Dave Chappelle on Getting the Rights to "Chappelle's Show"


3 years ago



Dave Chappelle

2 appearances

Dave Chappelle is a comedian, actor, writer, and producer. He is the recipient of multiple honors, among them the Mark Twain Prize for American Humor, and several Grammy Awards. He's the co-host, along with Talib Kweli and Yasiin Bey, of "The Midnight Miracle" podcast, scheduled to release in May.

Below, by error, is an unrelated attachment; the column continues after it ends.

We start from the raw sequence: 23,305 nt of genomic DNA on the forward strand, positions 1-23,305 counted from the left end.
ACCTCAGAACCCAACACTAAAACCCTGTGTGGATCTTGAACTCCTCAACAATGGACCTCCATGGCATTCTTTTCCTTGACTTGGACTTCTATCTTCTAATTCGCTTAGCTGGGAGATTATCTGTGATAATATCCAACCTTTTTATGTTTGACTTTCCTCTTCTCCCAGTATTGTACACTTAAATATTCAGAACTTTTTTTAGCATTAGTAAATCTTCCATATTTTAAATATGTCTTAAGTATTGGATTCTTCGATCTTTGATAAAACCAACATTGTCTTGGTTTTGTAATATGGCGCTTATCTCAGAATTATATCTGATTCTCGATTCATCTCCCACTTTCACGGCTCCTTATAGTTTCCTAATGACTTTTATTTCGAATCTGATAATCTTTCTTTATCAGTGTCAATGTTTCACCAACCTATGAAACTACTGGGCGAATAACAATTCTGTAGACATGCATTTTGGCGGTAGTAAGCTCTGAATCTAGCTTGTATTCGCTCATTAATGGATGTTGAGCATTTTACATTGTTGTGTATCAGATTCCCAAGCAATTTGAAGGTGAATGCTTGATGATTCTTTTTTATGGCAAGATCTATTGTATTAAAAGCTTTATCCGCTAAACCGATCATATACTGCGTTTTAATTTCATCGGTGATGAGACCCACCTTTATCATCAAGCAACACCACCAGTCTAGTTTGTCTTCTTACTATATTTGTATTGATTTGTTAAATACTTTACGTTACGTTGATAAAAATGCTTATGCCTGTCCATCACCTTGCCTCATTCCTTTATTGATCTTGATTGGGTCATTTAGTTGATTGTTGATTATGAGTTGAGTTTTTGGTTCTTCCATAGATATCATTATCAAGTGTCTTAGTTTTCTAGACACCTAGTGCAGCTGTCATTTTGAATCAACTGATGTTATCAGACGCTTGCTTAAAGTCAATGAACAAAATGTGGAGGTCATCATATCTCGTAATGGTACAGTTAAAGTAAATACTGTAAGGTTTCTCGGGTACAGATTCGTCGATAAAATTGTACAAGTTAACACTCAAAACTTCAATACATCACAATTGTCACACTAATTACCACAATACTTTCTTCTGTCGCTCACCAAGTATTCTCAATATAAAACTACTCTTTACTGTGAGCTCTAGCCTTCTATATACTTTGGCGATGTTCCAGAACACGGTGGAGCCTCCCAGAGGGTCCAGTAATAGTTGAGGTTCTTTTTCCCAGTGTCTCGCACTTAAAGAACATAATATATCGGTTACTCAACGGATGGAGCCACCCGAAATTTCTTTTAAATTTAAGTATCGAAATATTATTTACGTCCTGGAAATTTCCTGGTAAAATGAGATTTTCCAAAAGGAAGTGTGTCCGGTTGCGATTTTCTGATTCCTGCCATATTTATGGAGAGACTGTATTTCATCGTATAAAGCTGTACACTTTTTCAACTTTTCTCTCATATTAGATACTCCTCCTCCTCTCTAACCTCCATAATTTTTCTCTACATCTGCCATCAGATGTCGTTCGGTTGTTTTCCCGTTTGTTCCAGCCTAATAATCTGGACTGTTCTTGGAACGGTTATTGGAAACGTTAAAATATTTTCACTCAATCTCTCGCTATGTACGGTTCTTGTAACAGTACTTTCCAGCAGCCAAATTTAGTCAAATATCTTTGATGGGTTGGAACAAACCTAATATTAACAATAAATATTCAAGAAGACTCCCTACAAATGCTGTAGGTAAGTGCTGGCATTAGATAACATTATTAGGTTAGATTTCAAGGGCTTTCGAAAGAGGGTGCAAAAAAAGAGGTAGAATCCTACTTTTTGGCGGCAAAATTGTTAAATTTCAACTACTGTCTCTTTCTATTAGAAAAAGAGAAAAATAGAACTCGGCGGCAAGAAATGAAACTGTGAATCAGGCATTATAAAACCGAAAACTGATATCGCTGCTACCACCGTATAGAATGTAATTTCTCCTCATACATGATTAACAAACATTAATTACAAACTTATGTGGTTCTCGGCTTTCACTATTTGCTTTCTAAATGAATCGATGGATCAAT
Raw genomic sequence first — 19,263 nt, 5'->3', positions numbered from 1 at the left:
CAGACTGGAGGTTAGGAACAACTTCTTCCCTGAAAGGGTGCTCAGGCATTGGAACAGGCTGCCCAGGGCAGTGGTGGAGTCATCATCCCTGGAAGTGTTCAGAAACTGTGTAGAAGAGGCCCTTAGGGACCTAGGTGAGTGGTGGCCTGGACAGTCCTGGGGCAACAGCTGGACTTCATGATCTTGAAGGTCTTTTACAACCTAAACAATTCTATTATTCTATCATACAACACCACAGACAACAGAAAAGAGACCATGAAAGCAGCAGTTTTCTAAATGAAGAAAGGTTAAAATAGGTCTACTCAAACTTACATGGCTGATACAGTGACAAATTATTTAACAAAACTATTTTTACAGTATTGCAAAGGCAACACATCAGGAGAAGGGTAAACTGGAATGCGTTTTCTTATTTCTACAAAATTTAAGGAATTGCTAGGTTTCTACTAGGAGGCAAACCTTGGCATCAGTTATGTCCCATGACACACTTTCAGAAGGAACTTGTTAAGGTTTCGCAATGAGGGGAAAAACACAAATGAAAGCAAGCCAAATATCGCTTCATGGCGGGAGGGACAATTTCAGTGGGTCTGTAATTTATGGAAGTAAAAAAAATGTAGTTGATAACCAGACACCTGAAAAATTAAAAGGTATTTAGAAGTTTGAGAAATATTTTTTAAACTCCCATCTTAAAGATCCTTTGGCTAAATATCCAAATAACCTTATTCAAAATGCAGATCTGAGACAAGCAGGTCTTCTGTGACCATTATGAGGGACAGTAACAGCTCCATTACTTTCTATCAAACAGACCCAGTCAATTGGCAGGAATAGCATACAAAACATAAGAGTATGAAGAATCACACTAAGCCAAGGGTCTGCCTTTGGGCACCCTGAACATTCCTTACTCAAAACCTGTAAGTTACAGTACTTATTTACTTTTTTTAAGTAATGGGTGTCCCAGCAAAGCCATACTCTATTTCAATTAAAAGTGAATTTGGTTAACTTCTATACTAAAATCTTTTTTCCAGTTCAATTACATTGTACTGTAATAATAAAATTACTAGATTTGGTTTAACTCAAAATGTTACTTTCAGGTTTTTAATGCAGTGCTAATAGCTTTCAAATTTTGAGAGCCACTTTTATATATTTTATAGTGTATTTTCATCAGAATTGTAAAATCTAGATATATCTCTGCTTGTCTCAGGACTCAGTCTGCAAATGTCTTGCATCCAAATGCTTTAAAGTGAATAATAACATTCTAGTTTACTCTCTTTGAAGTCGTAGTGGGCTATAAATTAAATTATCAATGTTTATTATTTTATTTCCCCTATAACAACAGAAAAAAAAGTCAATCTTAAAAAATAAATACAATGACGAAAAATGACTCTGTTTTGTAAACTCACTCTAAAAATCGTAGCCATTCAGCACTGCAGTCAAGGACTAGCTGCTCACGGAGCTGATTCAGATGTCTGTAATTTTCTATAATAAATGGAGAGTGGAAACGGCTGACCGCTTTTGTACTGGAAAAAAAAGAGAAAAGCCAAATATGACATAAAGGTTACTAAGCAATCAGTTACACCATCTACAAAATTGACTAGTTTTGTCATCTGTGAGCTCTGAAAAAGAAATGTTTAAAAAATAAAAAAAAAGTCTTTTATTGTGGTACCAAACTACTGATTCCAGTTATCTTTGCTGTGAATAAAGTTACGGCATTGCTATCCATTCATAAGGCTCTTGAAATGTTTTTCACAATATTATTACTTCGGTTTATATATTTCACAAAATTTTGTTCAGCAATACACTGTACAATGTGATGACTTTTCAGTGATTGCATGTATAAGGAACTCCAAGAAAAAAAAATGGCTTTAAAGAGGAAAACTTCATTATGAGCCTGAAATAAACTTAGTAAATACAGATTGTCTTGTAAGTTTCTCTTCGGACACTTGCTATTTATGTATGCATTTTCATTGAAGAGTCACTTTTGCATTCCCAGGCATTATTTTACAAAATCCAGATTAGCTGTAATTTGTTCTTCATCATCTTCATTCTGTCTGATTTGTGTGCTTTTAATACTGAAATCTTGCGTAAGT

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So first of all man, congratulations. You're the first guy to beat the system. You're the first guy to get fucked over by the system, go public with it, and then get your money. I've never heard it happen before. I don't think it's ever happened before. Bro, bro, I still can't wrap my mind around it, but I do have to shout out Chris McCarthy over at CBS Fire Come. That guy, you know, when we were working this out, his approach with someone was actually trying to resolve something. Came through. It was amazing, man. It's amazing, it's a happy ending. Because usually those artist gripes, they never get resolved, not to where the artist feels comfortable or happy with it. They always feel bitter and angry, they got fucked over, and someone else is a producer, and they're making millions of dollars off of your work, and they continue to sell it and make money off of it. Well I could say, with a high degree of honesty, not to say I was never angry about it, but I don't think I was ever bitter. By this point in my life, I wasn't bitter. You would joke about it. You were angry about it, but not to the point where it fucked with your head, but you would joke about it. Well I mean, you know the bottom line is no matter what happens to you, you gotta keep going. You gotta keep going. And bitterness is quite cumbersome. Yeah, it's bad for you. Right, so jokes is a way of shaking that off, or processing something with the alchemy of levity. Yeah, holding grudges, bitterness, shit's very bad for you, it doesn't ever help. No, and now we're getting on in age, you know what I mean, when we were younger, this is a final hold of grudge. You didn't realize how, you know. Didn't realize it was fucking with you. What is that expression, it's about jealousy, the jealousy is the only poison that affects the container that's holding it? Right, that's exactly right. But bitterness, the same thing. Same thing. Yeah, it's not good. Yeah, it's just not good for you. You gotta be able to let shit go. Yeah, I mean. But, in your case, you made a ploy. Like you said what happened, how you felt about it, and they were like, he's right. I think, yeah. Let's give him the money. It wasn't a court of law, I don't believe I would've got anything in a court of law. I think in a court of public opinion, it was a good time for me to say my peace. And through the years, it wasn't something that I would harp on. I did interviews and stuff, people would always ask me about it, but it was something I was actually reluctant to talk about. Yeah, well it's hard for other people to relate to this idea that you want more money. You're talking about regular people, and you're saying this thing, even though it is yours, it's hard for people. Money is, if you look at life, anything in life, through the framework of money, you'll miss most of the picture. Yeah. And in business, especially at this stage in our careers, you realize through the years, people playing incentives. You know what I mean? If the incentive is a certain way, that's the way they're gonna behave. So what they want is never really surprising. How they get there is where all the surprises are. So I feel like I can forgive somebody for playing an incentive. It's disappointing, but what was so remarkable when I walked away from the show, right, is that it was against incentive. So people couldn't understand it at the time. It was so much money, how could you do that, and blah, blah, blah, but you know, if I had taken that money and finished the show, I would've got the money, but I might never have been the same. I think it was one of the most gangster moves in the history of entertainment. But you got it. And it made you a legend, and the fact that you then started doing shows like, I heard Dave's doing a show in the park in Seattle. He's got a box, he pulls out a speaker, and just starts doing stand-up. That was important, yeah. I, because in that sense, it was freeing. Yeah. Something about, you know, I was geared a certain way growing up, because I wanted to make it in show business. And boy, that shit fell all the way apart. And as far as I knew, my career was over. So where'd you go from there? Yeah, but your career wasn't over. You just decided you were gonna just sort of lay back for a while. In hindsight, yeah. But when it was happening. You really felt like it was over. I'd never seen these things before. I didn't see anyone else do this and get back up. I didn't see, you know, and the drum beat is, he's crazy, he smokes crackers, this, he's that. It was a wild experience. The way people close to you react to it. Like I had failed or I had ruined my life. You know, and then, you know, when you're cold, that phone don't ring that often. Right. And then I had over a decade of sitting in that choice, but I didn't languish in just that experience. I started doing standup for much better reasons than making it. I still enjoyed it. I started seeing the places where I was performing. Normally when you're like successful in comedy, you know, you get off the plane or the bus, you do the hit, you go back to the hotel, you get back on the bus, you don't really see anything. You don't really, like even now, like this last run we did here in Austin, we was here for weeks. And then I got to see Austin. I got to find restaurants. I'm like, I'm at people that I probably call because I'm in town, stuff like that. And it was like that all over the world, not just the country. I started going around just seeing the world. I got overwhelmed with this idea that none of my information was firsthand. I just read it in books or heard it from friends and I was eager to just see something for myself. And I kind of entrenched this philosophy that my memories are some of the most valuable things that I have, these firsthand experiences. Can't take that away from if I reminisce on a nice day, then you know, it feeds you. Remembering something is neurologically almost identical I've read to experiencing it. Any information is valuable. I call it the expensive knowledge, right? It's like your buddy that's a war veteran or something. You don't want to know the shit he knows if you knew what he had to do to know these things. That's what they call expensive knowledge. I would not recommend quitting your show the way I did. If you can avoid it. Yeah. The way you did it was so cool. Cause you know, you kind of drift it off. I promise I wasn't trying to be cool. It was a series of troubleshooting. It was like, fuck it, man. Like, what are you gonna do? You gotta, whatever you go through, you gotta live. You gotta make a way and find your happiness. And you know, I'm lucky. I'm in show business, which is a pretty, it's a multi-dimensional career path. This thing could go a lot of ways. Yeah. Especially today. Oh my God. Yeah, and another time would I have ever gotten that money? I don't think so. No, because there would have been no social media, no pressure. Right, no dropping specials on the gram. No comment section, no move on dot org, no. And if you had gone to say like the Tonight Show and made a pitch like that, they probably wouldn't even have aired it. No, of course not. I had a gripe with someone that owned a six of the media. Yeah. What am I gonna do, tell the media on them? It's never gonna work. Right, they would definitely edit that part out. Be like, why is Dave's section only four minutes long? Yeah, edit it, spin it, whatever it is they do. But again, all parties involved, I thought in repairing that situation and I don't wanna go all into what those conversations were like other than to say, and this is not like I'm just happy because they paid me. It was classic. It was like. That's beautiful. It really was. It was very encouraging. That is very encouraging. I think that coming up behind us, these kids are gonna be playing in a whole new ballgame that we did. Catch new episodes of the Joe Rogan Experience for free, only on Spotify. Watch back catalog JRE videos on Spotify, including clips, easily, seamlessly switch between video and audio experience. On Spotify, you can listen to the JRE in the background while using other apps and can download episodes to save on data costs all for free. Spotify is absolutely free. You don't have to have a premium account to watch new JRE episodes. You just need to search for the JRE on your Spotify app. Go to Spotify now to get this full episode of the Joe Rogan Experience.